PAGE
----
NEW YORK (MainStreet) — Changing jobs every few years is losing its previous forbidden stigma and becoming more of a norm as the economy has shifted gears.
Employers today are examining candidates’ skills rather than focusing just on the number of jobs they have had in the past, said Miranda Nash, president of Jobscience, a San Francisco recruiting software company.
Since more jobs are based on projects themselves now, it “naturally leads to more than the average number of job changes,” she said.
Job hopping lost much of its stigma after the Great Recession which forced many workers to move around quite a bit and “many hiring managers are sensitive to that,” said James Wright, a partner of Bridge Technical Talent, a North Kingstown, Rhode Island information technology staffing firm.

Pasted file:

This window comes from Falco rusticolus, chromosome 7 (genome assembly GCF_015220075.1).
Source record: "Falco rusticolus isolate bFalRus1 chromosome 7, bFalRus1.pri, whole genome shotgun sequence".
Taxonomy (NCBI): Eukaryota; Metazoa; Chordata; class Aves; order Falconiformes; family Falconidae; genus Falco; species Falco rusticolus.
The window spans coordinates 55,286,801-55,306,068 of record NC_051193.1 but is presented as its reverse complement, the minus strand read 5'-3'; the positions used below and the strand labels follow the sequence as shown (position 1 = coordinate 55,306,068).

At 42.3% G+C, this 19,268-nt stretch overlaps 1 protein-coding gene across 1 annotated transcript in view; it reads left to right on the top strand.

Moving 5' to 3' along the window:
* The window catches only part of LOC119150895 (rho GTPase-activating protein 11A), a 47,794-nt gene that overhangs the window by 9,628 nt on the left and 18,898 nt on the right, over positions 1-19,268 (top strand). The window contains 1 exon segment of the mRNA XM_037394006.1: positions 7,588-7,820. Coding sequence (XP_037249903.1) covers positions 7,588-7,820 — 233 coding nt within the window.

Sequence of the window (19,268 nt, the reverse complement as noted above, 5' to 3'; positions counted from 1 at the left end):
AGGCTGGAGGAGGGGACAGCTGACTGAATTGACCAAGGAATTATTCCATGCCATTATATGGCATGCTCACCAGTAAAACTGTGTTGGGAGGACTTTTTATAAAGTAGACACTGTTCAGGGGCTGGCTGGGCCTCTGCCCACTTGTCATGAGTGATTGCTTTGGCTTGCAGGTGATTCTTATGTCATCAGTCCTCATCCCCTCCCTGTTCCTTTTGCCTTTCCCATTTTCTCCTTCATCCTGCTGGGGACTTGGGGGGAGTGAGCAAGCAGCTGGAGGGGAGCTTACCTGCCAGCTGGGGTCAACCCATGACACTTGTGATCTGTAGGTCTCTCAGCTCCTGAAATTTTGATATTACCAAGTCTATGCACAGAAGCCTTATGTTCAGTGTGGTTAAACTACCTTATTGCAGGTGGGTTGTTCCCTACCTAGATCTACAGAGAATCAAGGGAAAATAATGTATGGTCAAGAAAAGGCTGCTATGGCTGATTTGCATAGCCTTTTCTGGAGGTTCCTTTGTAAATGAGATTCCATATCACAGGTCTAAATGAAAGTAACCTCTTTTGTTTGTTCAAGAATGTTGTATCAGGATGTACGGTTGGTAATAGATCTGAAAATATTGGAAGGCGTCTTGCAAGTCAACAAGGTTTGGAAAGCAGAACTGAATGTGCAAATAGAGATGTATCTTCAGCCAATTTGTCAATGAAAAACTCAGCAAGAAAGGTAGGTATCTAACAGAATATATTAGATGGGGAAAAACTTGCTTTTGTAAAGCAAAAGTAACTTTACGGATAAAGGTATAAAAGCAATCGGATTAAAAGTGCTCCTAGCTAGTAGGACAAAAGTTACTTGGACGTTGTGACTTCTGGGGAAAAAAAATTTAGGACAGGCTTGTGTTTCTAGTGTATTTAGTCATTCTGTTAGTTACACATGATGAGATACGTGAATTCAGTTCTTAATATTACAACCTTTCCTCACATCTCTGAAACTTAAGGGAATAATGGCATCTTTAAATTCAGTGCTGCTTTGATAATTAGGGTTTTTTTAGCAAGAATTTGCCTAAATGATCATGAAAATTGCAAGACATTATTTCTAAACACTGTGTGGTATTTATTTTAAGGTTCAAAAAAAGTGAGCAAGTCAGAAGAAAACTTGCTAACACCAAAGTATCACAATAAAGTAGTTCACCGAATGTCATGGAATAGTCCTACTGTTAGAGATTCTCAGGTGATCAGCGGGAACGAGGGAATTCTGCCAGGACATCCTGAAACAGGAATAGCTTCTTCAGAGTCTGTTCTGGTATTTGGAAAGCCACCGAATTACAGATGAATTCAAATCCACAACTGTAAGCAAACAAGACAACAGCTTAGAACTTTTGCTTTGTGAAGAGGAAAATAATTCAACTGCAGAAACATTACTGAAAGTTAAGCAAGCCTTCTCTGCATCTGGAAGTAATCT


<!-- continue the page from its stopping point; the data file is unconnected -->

“Some job hopping in the past few years can be explained away a lot better than it would have 10 years ago,” he said.
Justification: Overworked and Searching
Technology and jobs moving overseas have reduced the headcount at many companies, making the stigma once associated with job hopping “virtually disappearing,” said Sunil Sani, CEO, of Careerglider.com, a New York–based online resource for job seekers and career changers.
“Those who are left behind often find themselves facing workloads they find to be intolerable, so they start looking,” he said. “The job market is in a constant state of flux and while employees used to stay with one company, that’s simply no longer the case.”
As employers have sought different methods of slashing their budgets by cutting benefits and offering contract positions instead of permanent ones, more people are being forced to adjust.